• He wants to reinvent moderate politics

  • by standing as an independent candidate for London mayor.

  • I think actually the UK's traditions

  • are much more consensual, much more designed

  • for centre-ground politics than almost anywhere in the world.

  • That dimension is still very important to voter choice now.

  • But of course, we've all started seeing the world predominately

  • through the lens of Brexit.

  • And Brexit isn't about bread and butter left-right issues

  • on the whole, it's about this different dimension

  • that cross cuts the left-right dimension.

  • It's divided the party, and it's divided the voters.

  • A lot of people who thought of themselves at centre ground

  • in the old politics, in the new politics are far from centre

  • ground.

  • Chuka Umunna walked out of Labour earlier this year,

  • attempted to start a new anti-Brexit centre party,

  • Change UK, but is now trying to redefine opposition politics

  • from within the pro-European Liberal Democrats.

  • Those guys are no longer centre ground.

  • They are firmly on the liberal, internationalist, open,

  • anti-authoritarian side of the new dichotomy.

  • So when people say to me I want a return to good centre ground

  • policies, I'm kind of like, but you're no longer centre ground.

  • You are actually firmly in one camp.

  • Political scientists like you are

  • used to thinking about voters in this rather more

  • complicated way.

  • In the past, we think about it in terms

  • of people that had more socially conservative views and more

  • socially liberal views.

  • But also we're now thinking much more

  • about people that have anti-immigration views and also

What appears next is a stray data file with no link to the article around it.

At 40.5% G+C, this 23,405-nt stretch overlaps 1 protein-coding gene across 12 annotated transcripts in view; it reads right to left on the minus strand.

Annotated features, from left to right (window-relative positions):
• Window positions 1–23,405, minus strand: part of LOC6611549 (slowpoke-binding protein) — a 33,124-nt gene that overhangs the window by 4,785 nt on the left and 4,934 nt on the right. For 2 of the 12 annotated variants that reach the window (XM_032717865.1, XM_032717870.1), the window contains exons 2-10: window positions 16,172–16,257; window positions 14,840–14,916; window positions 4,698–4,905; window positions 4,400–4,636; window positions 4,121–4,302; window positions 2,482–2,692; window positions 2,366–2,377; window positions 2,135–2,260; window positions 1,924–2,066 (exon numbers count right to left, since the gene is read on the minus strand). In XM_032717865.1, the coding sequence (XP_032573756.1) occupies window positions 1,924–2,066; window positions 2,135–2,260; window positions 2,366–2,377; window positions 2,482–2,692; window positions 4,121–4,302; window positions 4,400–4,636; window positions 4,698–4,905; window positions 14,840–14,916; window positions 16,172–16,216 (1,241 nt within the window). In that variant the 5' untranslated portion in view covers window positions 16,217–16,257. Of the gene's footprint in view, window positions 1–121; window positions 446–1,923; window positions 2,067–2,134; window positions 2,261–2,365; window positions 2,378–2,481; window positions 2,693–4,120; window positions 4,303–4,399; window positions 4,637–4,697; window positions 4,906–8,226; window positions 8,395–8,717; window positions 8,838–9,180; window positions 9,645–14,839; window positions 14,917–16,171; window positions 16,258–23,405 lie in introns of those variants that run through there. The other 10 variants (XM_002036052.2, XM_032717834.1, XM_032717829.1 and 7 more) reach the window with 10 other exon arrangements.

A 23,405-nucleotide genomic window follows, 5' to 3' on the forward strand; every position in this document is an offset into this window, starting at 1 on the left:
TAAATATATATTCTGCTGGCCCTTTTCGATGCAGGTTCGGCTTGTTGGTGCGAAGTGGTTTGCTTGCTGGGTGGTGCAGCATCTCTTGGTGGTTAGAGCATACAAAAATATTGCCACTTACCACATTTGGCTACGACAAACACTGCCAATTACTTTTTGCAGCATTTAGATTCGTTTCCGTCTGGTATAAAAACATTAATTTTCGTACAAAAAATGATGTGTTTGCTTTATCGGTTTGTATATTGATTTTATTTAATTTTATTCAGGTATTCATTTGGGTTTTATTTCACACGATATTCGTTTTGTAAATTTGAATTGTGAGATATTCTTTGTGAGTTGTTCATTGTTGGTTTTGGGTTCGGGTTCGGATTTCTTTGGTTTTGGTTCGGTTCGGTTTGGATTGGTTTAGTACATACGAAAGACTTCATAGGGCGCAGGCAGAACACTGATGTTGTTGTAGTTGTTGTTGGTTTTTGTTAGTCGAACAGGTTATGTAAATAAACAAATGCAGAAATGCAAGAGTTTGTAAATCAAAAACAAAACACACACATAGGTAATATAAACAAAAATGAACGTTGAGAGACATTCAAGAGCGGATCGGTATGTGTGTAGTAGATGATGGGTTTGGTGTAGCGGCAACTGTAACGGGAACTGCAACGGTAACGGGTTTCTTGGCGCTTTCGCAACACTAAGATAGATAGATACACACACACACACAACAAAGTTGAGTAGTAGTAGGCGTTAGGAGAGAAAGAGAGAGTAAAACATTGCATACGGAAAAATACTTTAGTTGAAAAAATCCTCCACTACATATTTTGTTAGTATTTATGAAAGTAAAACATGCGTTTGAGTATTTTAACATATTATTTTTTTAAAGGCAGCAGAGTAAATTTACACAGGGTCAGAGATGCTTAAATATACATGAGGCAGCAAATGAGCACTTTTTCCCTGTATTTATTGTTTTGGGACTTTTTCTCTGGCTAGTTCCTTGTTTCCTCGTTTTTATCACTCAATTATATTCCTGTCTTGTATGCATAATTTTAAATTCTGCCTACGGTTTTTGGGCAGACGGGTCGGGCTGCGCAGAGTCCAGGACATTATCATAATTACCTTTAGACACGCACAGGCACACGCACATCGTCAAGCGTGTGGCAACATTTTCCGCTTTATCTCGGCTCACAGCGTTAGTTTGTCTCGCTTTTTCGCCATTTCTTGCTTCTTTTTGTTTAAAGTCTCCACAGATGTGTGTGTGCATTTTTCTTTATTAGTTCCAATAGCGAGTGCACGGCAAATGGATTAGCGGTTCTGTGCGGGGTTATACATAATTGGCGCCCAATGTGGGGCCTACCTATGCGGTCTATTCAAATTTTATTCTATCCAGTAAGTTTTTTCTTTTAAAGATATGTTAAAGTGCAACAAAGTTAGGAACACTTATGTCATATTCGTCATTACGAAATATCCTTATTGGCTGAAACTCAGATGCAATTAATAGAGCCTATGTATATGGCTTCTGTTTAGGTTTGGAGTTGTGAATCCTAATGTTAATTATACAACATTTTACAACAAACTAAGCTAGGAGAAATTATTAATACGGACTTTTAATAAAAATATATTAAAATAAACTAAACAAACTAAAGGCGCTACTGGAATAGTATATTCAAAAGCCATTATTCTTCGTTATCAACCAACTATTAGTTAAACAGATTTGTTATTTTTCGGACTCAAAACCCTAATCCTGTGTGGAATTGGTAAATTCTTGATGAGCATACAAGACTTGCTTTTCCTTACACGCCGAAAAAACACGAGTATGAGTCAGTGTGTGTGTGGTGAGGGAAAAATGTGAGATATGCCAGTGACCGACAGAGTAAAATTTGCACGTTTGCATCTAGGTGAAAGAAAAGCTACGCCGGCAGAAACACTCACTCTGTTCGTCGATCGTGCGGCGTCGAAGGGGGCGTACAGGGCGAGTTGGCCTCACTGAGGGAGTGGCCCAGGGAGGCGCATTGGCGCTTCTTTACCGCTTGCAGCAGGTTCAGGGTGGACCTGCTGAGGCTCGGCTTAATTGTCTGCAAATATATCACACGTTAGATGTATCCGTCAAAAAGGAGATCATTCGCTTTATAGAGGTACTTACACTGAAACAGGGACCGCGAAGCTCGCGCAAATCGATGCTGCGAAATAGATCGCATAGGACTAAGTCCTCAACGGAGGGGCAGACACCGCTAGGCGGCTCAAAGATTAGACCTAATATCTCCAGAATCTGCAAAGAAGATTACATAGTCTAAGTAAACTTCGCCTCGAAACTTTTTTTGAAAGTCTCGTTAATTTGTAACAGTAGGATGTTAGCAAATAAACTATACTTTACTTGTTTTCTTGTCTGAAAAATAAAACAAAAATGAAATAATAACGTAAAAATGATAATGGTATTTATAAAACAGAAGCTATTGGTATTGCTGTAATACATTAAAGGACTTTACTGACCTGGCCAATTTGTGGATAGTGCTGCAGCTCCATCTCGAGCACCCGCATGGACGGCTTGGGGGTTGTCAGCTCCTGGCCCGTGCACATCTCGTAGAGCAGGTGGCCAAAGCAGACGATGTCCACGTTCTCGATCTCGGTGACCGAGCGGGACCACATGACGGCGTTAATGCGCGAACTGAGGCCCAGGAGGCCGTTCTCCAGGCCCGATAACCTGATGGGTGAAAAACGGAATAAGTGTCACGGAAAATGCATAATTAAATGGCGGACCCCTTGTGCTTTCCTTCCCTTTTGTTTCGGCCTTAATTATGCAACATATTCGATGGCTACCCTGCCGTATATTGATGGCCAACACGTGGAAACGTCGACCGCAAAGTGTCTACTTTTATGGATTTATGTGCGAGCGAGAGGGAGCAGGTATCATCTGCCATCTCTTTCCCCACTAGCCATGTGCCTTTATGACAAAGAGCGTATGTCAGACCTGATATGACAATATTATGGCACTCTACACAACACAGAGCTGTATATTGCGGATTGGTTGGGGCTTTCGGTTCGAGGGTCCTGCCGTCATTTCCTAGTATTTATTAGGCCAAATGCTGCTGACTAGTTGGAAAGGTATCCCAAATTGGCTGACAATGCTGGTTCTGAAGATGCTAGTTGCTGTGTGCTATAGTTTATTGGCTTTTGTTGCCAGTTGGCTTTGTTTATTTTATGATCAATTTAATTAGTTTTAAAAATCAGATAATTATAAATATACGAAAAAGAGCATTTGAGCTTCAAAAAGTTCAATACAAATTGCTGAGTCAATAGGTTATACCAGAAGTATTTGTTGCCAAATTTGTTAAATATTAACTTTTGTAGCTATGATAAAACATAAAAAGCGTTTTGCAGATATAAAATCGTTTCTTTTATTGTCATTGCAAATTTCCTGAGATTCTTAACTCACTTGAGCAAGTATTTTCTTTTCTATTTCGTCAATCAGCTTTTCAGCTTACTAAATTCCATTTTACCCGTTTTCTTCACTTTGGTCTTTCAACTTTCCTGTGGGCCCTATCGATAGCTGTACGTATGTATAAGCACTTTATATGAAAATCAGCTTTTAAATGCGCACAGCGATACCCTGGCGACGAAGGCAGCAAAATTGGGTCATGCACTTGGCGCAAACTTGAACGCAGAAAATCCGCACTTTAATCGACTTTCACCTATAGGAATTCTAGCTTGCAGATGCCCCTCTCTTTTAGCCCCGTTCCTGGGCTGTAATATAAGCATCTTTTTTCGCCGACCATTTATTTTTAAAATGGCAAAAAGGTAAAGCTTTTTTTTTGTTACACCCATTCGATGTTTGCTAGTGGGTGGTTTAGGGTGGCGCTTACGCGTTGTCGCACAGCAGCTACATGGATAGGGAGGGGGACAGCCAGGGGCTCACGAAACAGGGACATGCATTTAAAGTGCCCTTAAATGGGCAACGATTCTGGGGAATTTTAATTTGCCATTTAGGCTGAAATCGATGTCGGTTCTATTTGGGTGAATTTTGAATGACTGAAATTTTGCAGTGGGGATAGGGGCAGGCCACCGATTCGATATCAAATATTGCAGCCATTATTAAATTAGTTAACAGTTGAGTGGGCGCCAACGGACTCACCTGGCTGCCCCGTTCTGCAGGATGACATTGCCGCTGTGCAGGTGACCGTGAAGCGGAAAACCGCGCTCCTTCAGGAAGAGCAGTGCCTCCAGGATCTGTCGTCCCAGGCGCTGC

• pro-immigration views and also anti-European or

  • Brexit-supporting, Leave-voting views or more pro-European,

  • Remain-supporting views.

  • And so we have the impression that politics

  • has become much more polarised.

  • Both the Brexit party and the radical Remainers

  • are betting that politics is now about values.

  • There's different fault lines, aren't there?

  • So what's happened is rather than saying the big decision

  • in British politics today is whether we nationalise

  • the railways it's actually our attitude

  • to popular sovereignty.

  • So you asked me the question, where is the space?

  • Yeah, where's the opportunity?

  • So on the one hand, we talked about kind of important.

  • So if this issue becomes less important,

  • then we might worry about left-right again.

  • But what if this issue, dimension,

  • doesn't become less important?

  • But at the current time, it feels

  • and looks in terms of the evidence

  • that people are pretty divided.

  • If you look at some of the people who've

  • been running our country, some of the decisions we've

  • made in the last decade or so, you

  • go, how is such a brilliant country in this mess?

  • Simon Franks, once a committed Labour party backer,

  • is dismayed by this polarisation.

  • He's been spending time and money trying to use his

  • start-up skills to shake up centre ground politics.

  • The mission was to scope out initially,

  • is it possible to create a new political party that could

  • win in one electoral cycle?

  • Can you, in politics, do something that kind of maps

  • entrepreneurialism onto party politics?

  • Yes, you can but, not in the centre.

  • If you're on the wings of British politics,

  • or in fact, any politics, and you have a cause,

  • you can mobilise people incredibly quickly

  • to bring about a change because people

  • are so desperate for that change or believe

  • so strongly in that cause.

  • In the centre it's much harder to do because, by definition,

  • you should be more balanced, more reasonable.

  • You understand that no one issue is

  • going to make our country completely better or completely

  • worse.

  • Josef Lentsch believes in the power of the middle.